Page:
Privacy

In addition to its jurisdiction under the Administrative Decisions (Judicial Review) Act 1977 to review a determination of the Information Commissioner, the Court has jurisdiction to enforce a determination of the Commissioner. 

The key features of the Court's jurisdiction under the Privacy Act 1988 are: 

  • If there is no relevant privacy code in place, the Australian Privacy Principles apply. 

  • If you are not satisfied with the way in which an organisation or agency is handling your personal information, you should take up your concern with the relevant organisation in the first instance. 

  • If the organisation or agency doesn’t respond to your complaint or you’re not happy with their response, you can lodge a complaint with the Information Commissioner. 

  • The emphasis is intended to be on conciliation of complaints, but where this is not possible, the Commissioner must make a determination on the complaint. 

  • Determinations may be reviewed under the Administrative Decisions (Judicial Review) Act 1977

  • Determinations may be enforced by application to the Court (or the Federal Court). 

  • Enforcement proceedings may be instituted by a complainant or the Commissioner. 

  • Proceedings are by way of hearing de novo but evidence received by the Commissioner is available to the Court, as are the Commissioner’s reasons. 

  • The Commissioner can issue a certificate which is prima facie evidence of a breach of the relevant privacy code or Australian Privacy Principles. 

  • If an interference with privacy is established, the Court can make such orders as it sees fit, including a declaration of right or an injunction, for which there is to be no undertaking as to damages. 

I want to enforce a privacy determination 

To enforce a determination, you will need to file: 

  • a copy of the Commissioner’s determination, 

You may also file: 

  • any written reasons for the determination from the Commissioner, and 

  • a copy of any document that was before the Commissioner. 

What do I have to pay? 

You will need to pay a filing fee to the Court when you file the application.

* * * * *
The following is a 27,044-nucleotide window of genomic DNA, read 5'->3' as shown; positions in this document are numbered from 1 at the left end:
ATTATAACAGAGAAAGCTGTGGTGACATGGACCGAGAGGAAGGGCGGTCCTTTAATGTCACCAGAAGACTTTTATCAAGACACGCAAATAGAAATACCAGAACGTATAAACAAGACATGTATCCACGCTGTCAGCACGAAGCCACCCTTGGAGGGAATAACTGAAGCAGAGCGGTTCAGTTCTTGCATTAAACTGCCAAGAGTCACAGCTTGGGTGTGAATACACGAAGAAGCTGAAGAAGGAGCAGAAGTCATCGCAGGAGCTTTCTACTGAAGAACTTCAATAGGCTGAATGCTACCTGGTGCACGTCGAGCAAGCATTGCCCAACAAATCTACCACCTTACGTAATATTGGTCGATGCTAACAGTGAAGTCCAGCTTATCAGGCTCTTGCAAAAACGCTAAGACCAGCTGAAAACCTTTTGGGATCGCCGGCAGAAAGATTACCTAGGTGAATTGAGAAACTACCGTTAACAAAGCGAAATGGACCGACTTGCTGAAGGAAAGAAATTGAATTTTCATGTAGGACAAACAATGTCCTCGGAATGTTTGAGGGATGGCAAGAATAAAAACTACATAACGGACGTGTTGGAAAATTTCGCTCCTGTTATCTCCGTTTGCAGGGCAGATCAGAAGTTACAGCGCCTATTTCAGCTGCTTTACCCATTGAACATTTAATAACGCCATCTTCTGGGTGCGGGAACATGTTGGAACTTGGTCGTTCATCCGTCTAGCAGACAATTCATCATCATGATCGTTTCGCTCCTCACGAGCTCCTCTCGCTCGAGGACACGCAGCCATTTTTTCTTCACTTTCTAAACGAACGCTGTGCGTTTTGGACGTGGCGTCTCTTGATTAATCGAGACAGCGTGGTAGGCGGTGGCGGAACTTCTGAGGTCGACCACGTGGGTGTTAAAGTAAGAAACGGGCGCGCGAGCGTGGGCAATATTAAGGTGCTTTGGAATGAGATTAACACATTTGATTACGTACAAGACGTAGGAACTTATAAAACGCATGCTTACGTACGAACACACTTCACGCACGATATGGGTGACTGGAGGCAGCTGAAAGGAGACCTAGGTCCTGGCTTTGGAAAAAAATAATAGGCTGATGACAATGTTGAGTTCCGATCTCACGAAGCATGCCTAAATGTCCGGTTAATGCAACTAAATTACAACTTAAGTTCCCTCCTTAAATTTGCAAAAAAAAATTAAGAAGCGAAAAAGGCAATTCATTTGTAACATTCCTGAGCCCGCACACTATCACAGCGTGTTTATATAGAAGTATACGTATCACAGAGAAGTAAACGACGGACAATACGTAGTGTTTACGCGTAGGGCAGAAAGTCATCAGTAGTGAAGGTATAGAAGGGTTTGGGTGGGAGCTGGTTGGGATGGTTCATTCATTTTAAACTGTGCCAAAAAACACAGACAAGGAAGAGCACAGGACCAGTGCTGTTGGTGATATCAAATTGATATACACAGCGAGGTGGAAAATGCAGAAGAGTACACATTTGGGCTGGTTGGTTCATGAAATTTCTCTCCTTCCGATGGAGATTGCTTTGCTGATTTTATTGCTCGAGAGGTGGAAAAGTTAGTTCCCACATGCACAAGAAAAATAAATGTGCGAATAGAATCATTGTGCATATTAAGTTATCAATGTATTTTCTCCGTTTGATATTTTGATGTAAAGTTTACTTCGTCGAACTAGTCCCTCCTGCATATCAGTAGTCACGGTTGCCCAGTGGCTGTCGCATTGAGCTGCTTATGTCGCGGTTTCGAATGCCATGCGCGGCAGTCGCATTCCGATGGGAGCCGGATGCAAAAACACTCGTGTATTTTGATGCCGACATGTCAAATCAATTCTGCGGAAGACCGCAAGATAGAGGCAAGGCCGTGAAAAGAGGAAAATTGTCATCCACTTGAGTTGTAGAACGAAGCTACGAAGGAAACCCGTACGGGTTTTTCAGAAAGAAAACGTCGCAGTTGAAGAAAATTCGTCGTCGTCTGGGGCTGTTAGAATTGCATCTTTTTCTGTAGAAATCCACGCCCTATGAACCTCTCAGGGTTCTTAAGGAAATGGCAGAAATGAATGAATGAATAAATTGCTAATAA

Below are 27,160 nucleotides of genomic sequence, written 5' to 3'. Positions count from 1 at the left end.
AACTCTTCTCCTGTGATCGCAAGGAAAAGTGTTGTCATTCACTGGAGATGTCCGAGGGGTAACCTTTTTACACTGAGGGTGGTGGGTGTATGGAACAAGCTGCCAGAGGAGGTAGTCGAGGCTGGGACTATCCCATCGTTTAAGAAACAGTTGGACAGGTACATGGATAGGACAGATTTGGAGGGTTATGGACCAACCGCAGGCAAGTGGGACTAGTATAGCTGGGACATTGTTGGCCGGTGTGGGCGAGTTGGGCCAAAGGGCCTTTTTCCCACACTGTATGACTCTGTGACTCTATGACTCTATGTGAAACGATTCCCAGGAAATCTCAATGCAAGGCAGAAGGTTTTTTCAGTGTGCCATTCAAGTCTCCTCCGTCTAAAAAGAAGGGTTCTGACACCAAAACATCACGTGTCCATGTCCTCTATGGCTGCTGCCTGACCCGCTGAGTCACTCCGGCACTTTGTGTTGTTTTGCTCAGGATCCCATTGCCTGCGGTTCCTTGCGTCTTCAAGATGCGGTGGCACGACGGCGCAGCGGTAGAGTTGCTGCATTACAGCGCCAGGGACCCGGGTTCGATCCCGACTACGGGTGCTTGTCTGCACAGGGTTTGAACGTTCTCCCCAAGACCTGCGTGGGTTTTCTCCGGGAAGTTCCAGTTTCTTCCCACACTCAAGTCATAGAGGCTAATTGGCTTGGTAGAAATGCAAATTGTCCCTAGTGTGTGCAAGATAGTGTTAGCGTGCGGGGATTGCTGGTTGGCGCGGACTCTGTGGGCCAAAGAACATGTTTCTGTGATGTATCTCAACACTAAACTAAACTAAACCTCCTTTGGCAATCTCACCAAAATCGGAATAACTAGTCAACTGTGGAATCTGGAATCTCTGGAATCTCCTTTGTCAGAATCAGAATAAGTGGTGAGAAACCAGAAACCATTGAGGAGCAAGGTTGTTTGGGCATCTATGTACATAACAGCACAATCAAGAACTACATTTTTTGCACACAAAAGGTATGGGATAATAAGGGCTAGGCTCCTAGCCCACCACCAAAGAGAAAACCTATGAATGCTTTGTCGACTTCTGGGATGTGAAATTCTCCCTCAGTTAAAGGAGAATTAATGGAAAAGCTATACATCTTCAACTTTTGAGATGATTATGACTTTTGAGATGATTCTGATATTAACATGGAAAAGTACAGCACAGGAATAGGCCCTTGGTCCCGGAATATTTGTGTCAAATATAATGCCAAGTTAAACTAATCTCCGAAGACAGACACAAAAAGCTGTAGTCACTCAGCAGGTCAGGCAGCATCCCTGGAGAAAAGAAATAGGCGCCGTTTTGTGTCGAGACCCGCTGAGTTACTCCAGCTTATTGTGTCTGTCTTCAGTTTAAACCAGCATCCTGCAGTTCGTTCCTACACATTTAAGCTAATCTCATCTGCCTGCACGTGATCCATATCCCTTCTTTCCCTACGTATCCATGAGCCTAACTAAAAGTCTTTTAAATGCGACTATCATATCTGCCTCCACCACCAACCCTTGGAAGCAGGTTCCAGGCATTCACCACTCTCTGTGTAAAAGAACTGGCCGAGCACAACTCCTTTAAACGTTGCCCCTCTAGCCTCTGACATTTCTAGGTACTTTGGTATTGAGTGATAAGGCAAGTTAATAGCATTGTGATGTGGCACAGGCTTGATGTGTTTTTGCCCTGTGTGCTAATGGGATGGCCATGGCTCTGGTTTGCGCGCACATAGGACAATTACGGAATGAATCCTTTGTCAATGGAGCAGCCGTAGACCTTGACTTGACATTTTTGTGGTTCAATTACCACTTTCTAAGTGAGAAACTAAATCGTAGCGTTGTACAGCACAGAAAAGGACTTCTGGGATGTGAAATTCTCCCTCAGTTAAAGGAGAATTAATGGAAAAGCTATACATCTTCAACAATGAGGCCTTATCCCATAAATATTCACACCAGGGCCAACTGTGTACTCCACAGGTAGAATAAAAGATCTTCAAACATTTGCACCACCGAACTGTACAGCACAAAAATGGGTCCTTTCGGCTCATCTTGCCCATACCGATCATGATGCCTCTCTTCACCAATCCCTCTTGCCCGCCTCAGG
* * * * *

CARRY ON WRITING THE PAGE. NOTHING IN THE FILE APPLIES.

In some circumstances, you may be exempted from paying court fees, for example, if you are a concession holder. You will need to apply to the Court for the exemption, using the Application form for exemption from paying court fees – General. You can also apply for an exemption if paying court fees would cause you financial hardship. Use the Application form for exemption from paying court fees – Financial hardship

Filing with the Court 

Wherever possible, you must file court documents online using eLodgment. For information on how to use eLodgment, see the Federal Court website

If it is not possible to file using eLodgment, you may be able to file your documents in person, by mail, or in certain circumstances by fax or email. Contact the Court if you are not sure how to file the documents. 

How do I notify the respondent? 

After filing your application, you must serve the application and each document you have filed on each other party.  

You can deliver the documents in person or send them by registered or express post.  

To serve documents on a corporation, you (or someone who serves the documents on your behalf) can serve the documents by leaving a copy with a person who appears to be an officer of the corporation or appears to be working for the corporation. You can leave the documents:  

  • at the corporation’s registered office; or 

  • if there is no registered office, at the corporation’s main place of business or main office. 

After the documents have been served, you will need to complete an Affidavit of service, which you should file with the Court (using eLodgment). The affidavit of service must be sworn or affirmed in front of a person authorised by law to witness the swearing of affidavits, such as a lawyer or Justice of the Peace. You should have a copy of the filed affidavit of service with you at the court hearing.  

Response 

Within 28 days after you serve the application, the respondent(s) will need to file and serve: 

Discontinuance 

An applicant can choose to discontinue the application at any time by filing a Notice of discontinuance with the Court.